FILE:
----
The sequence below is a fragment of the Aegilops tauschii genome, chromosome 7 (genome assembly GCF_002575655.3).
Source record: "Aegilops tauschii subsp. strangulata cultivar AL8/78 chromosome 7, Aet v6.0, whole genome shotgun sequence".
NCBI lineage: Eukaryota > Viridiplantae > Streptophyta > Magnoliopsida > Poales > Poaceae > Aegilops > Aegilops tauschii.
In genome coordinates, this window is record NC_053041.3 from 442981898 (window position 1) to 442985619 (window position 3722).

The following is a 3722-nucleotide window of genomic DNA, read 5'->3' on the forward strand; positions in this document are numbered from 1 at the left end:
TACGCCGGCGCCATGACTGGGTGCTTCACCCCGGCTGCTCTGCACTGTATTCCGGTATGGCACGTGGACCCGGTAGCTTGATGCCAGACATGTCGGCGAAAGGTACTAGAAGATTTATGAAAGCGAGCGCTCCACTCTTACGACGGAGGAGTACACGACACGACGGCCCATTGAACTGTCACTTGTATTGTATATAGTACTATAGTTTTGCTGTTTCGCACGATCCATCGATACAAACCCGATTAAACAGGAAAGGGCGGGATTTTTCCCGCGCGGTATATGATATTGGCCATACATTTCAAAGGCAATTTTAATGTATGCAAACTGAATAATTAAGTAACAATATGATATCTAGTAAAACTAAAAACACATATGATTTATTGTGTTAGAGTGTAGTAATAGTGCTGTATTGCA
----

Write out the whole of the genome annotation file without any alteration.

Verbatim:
The sequence below is a fragment of the Aegilops tauschii genome, chromosome 7 (genome assembly GCF_002575655.3).
Source record: "Aegilops tauschii subsp. strangulata cultivar AL8/78 chromosome 7, Aet v6.0, whole genome shotgun sequence".
NCBI lineage: Eukaryota > Viridiplantae > Streptophyta > Magnoliopsida > Poales > Poaceae > Aegilops > Aegilops tauschii.
In genome coordinates, this window is record NC_053041.3 from 442981898 (window position 1) to 442985619 (window position 3722).

The following is a 3722-nucleotide window of genomic DNA, read 5'->3' on the forward strand; positions in this document are numbered from 1 at the left end:
TACGCCGGCGCCATGACTGGGTGCTTCACCCCGGCTGCTCTGCACTGTATTCCGGTATGGCACGTGGACCCGGTAGCTTGATGCCAGACATGTCGGCGAAAGGTACTAGAAGATTTATGAAAGCGAGCGCTCCACTCTTACGACGGAGGAGTACACGACACGACGGCCCATTGAACTGTCACTTGTATTGTATATAGTACTATAGTTTTGCTGTTTCGCACGATCCATCGATACAAACCCGATTAAACAGGAAAGGGCGGGATTTTTCCCGCGCGGTATATGATATTGGCCATACATTTCAAAGGCAATTTTAATGTATGCAAACTGAATAATTAAGTAACAATATGATATCTAGTAAAACTAAAAACACATATGATTTATTGTGTTAGAGTGTAGTAATAGTGCTGTATTGCA